With this clearly in mind, AIP seem to have seen an opportunity to cross-breed two of their more successful production strands, and ‘The Dunwich Horror’ thus became the first – and indeed, the only - real attempt to merge the studio’s line of gothic horror films with the parallel strain of counter-culture informed youth movies that Roger Corman had kicked off for them with ‘The Wild Angels’ in ‘66, retooling their now thoroughly outmoded hot-rod/beach party teen flicks for the psychedelic era with envelope-pushing titles like ‘The Trip’ (1967) and ‘Psych-Out’ (1968).
If the combination of the Cthulhu Mythos, drive-in exploitation and LSD-fuelled pseudo-spirituality sounds like a heady brew, well, so it proved to be, and, for all its missteps and wild tonal uncertainty, historical uniqueness alone ensures that, for viewers attracted by this kind of potent, pop-cultural cross-fertilising hullaballoo, Daniel Haller’s movie does not disappoint.
Whilst Howard Philips Lovecraft was certainly no one’s idea of a psychedelic guru, the sheer strangeness of many of the ideas and images he packed into his stories could actually be seen to jibe quite well with the drug-damaged, day-glo concerns of late ‘60s California, and, though ‘The Dunwich Horror’ is pure-bred American pulp fiction, devoid of the decadent/symbolist influences that informed earlier stories like ‘The Festival’ and ‘The Hound’, it was nonetheless a surprisingly good choice in this respect.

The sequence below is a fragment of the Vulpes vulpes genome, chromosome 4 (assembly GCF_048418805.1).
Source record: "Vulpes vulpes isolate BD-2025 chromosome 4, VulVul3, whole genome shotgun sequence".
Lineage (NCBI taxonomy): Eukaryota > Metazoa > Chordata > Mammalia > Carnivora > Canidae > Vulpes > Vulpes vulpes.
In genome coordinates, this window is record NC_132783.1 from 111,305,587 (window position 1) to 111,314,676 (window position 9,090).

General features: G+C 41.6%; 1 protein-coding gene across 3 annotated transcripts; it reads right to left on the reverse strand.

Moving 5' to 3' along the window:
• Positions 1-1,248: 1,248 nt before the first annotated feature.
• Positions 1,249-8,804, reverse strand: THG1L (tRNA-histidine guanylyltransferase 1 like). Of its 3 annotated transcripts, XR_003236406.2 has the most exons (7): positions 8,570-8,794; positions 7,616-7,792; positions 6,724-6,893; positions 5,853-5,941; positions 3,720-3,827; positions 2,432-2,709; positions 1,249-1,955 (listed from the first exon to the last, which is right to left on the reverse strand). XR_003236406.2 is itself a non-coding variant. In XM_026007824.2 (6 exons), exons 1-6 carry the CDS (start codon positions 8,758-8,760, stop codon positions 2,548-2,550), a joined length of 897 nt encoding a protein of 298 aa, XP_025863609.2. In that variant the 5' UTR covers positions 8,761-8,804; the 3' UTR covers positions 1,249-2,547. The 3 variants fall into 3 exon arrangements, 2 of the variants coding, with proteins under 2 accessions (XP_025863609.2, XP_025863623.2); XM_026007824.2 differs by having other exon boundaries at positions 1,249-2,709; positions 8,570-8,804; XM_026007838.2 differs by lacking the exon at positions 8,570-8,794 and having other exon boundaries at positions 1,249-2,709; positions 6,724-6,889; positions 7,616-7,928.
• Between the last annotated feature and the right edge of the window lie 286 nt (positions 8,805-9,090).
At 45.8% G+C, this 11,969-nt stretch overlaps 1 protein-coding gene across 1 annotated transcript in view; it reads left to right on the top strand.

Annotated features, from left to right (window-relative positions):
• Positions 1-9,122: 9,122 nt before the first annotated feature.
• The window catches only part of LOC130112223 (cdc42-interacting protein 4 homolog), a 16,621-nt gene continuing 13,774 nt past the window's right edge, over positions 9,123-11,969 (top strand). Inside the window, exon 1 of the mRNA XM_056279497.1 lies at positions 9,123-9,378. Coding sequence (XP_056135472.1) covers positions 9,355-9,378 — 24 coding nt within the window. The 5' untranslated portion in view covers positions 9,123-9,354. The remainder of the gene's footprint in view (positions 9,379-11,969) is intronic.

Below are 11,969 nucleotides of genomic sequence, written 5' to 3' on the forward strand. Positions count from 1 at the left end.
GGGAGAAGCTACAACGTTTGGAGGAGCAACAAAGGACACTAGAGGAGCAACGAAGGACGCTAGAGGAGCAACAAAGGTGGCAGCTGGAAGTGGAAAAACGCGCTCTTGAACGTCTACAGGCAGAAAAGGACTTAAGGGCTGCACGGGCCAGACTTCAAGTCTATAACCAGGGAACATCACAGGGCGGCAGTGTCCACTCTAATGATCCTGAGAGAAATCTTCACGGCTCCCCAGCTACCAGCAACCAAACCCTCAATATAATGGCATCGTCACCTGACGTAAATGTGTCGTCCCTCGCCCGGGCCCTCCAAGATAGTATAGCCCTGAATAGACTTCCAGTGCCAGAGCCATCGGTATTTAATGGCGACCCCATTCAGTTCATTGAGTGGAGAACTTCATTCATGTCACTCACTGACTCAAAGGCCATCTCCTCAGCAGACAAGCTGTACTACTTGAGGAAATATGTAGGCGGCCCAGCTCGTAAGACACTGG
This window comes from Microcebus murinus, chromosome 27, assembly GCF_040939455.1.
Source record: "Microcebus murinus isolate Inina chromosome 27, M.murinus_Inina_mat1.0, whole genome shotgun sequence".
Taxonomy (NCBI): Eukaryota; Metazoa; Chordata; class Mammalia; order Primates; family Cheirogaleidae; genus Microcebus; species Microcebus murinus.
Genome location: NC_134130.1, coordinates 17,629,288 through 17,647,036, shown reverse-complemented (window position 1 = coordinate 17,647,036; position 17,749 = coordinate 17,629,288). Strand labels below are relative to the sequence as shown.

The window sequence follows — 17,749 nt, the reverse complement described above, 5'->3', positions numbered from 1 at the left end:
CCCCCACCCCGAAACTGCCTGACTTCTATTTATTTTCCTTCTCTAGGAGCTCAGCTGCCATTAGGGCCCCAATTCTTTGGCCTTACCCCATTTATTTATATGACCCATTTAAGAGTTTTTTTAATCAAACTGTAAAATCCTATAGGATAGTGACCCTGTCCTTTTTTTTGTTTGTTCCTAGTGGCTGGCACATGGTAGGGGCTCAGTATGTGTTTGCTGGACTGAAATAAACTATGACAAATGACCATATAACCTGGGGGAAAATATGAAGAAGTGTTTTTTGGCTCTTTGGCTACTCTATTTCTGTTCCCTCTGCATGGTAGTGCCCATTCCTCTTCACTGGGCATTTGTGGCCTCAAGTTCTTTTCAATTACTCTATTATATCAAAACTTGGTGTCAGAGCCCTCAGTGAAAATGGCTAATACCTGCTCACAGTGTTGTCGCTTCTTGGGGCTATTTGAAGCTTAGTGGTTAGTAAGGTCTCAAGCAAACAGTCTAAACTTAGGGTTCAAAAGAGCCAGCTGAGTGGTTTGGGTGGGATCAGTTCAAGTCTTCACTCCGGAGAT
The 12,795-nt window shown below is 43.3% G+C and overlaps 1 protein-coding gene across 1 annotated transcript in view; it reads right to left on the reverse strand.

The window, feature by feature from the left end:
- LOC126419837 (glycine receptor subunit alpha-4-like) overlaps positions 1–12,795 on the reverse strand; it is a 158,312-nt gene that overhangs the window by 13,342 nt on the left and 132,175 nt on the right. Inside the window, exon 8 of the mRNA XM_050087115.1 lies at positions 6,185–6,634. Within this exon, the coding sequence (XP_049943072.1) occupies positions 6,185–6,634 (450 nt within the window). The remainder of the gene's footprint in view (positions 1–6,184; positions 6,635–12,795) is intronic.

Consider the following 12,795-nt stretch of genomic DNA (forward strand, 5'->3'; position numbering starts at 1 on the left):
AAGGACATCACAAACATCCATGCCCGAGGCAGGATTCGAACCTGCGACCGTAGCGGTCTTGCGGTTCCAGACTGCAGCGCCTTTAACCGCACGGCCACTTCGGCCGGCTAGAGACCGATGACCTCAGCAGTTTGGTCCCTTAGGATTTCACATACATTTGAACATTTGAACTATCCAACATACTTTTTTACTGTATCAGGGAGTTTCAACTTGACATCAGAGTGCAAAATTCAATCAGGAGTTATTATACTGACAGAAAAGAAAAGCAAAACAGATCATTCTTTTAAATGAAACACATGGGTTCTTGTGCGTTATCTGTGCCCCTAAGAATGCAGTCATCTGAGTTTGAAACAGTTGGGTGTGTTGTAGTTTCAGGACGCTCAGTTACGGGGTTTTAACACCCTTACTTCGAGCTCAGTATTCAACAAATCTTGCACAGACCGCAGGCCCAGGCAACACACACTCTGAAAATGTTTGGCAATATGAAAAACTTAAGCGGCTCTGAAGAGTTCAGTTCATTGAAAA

Though it is often pegged as one of the more accessible and eventful of Lovecraft’s core mythos tales, I’ve always felt that ‘The Dunwich Horror’ is also one of his most genuinely unhinged things HPL ever wrote – a furtive, uncouth, heavy-handed and frequently absurd piece of prose that comes about as close as his work ever did to reading like the outpourings of a deranged mind (those interminable ‘Dreamland’ novellas notwithstanding).
Certainly, by the time readers have made it through fifty-odd pages of fevered, random adjective-splattered authorial invective, ranting hillbilly dialect, descriptions of half-yeti, half pineapple miscreants who somehow pass for human beneath oversized clothes and covens of elderly academics yelling alien exorcism catechisms at invisible clouds of gas…. well, they’d be forgiven for feeling as if they’ve been slipped a dose of acid at the best of times, to be honest.